SAN DIEGO – Opponents of the recently completed Sunrise Powerlink project said Tuesday they will continue their legal battle, even as the long-awaited line is already transmitting energy into San Diego.
“Our underlying lawsuits have not been resolved,” said Donna Tisdale from Protect Our Community.
Tisdale’s main legal challenge centers on the environmental review San Diego Gas and Electric completed prior to Sunrise Powerlink’s construction. Specifically, she contends reviews of the chosen southern option for the line were not done, a charge SDG&E denies.
Beyond that, Tisdale said that even if the line is operating, green energy projects planned along Powerlink will be contested as well.
“SDG&E took a chance and went ahead and built it,” Tisdale said. “It looks like they’ve succeeded. They’re the 500-pound gorilla in the room and it’s difficult to fight them.”
Sunrise Powerlink took five years to complete. It weaves through East County and was designed to give solar and wind power plants an avenue to pump energy into San Diego.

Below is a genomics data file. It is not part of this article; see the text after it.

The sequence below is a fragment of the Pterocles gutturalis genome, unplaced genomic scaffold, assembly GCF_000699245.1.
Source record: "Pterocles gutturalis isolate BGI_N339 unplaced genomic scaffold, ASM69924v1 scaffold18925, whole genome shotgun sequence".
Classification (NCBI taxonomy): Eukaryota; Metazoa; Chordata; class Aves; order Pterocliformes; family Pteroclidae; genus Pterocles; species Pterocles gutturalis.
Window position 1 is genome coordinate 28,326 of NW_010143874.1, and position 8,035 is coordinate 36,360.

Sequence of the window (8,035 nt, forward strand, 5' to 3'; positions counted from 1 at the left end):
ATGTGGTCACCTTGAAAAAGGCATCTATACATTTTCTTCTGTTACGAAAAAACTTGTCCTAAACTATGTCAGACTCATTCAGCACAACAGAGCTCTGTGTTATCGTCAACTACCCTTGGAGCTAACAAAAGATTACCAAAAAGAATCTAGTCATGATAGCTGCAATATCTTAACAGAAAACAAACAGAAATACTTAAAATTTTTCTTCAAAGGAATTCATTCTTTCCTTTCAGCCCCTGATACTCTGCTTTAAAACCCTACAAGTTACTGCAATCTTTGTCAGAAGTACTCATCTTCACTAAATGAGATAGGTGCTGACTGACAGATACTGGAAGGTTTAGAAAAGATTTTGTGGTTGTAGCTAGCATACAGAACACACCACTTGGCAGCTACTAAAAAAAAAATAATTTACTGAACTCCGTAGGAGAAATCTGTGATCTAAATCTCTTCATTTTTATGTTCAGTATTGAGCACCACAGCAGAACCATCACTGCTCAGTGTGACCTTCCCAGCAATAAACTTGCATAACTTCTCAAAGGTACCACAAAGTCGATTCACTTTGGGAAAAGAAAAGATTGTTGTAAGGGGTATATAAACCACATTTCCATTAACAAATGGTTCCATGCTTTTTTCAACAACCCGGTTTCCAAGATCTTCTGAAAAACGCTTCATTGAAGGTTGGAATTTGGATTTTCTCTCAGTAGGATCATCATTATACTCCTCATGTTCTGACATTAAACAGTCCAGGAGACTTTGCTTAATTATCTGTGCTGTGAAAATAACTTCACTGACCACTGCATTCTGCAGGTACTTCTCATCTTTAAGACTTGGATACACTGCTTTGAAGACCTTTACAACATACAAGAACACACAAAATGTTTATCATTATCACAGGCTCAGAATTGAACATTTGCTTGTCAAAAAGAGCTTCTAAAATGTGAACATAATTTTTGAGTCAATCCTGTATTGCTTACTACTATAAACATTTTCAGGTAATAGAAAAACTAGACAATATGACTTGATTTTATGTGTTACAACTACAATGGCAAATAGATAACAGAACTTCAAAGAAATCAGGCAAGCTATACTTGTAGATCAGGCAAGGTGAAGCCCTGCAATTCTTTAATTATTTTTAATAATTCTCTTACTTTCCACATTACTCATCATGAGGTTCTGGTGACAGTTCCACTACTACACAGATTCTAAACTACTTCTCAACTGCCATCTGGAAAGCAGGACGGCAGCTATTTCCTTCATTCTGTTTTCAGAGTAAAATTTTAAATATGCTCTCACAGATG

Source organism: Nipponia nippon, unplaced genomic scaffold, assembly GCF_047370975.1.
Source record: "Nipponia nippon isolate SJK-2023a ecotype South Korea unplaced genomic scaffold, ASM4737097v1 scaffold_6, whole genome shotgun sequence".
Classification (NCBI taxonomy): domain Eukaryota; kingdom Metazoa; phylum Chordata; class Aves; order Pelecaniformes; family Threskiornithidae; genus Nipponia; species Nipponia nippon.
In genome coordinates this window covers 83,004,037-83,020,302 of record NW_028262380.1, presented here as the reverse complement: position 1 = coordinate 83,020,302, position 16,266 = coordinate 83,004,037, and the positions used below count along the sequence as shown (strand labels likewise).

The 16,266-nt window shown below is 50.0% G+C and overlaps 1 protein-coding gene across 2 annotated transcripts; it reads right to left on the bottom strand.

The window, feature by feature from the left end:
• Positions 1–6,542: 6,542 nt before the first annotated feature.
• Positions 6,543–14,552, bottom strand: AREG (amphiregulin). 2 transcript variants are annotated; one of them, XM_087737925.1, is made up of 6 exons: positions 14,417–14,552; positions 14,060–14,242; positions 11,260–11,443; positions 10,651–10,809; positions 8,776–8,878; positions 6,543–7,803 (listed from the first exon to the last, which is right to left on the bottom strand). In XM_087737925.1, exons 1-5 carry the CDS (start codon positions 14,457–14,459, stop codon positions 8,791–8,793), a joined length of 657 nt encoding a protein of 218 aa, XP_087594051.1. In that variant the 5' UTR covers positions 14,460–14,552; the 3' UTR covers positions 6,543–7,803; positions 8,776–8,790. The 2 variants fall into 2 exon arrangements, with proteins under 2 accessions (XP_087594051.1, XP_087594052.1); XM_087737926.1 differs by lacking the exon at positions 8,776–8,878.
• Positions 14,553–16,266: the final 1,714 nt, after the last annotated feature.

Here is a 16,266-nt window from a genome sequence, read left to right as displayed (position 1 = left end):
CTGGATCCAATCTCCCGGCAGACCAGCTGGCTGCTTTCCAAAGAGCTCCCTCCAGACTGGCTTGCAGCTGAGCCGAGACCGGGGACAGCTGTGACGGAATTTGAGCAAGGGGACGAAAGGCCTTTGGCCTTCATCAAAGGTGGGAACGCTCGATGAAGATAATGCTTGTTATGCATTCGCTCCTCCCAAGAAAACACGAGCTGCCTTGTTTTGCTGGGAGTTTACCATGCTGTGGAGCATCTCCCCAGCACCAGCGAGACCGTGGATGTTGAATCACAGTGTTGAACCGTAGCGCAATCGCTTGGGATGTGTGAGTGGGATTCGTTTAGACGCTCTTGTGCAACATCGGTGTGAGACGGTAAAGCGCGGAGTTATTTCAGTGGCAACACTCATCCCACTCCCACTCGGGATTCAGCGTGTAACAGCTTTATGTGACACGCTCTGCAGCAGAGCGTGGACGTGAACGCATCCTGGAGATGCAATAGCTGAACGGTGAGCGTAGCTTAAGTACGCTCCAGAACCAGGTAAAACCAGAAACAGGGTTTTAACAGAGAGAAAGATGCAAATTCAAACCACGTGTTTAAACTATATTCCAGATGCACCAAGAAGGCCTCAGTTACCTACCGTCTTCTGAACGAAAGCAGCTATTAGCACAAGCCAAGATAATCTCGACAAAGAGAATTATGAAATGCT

“There was a weakness in the area in transmission and this fills that weakness,” said Steven Greenlee from the California Independent System Operator, which oversees the state power grid.
On Monday, a small fire started along the line near Alpine which was quickly extinguished. SDG&E is investigating the incident. Tisdale said the fire shows how Powerlink is unnecessary and dangerous.
“The arrogance and bald-faced lies these people tell. It’s shocking but not surprising,” Tisdale said.
SDG&E said Tuesday all proper environmental procedures were followed for the Powerlink project. It also believes the legal challenges will soon end.
California ISO said while Powerlink is intended to carry green energy along its lines, right now it is transmitting “a traditional mix of power we would normally think of” into San Diego.
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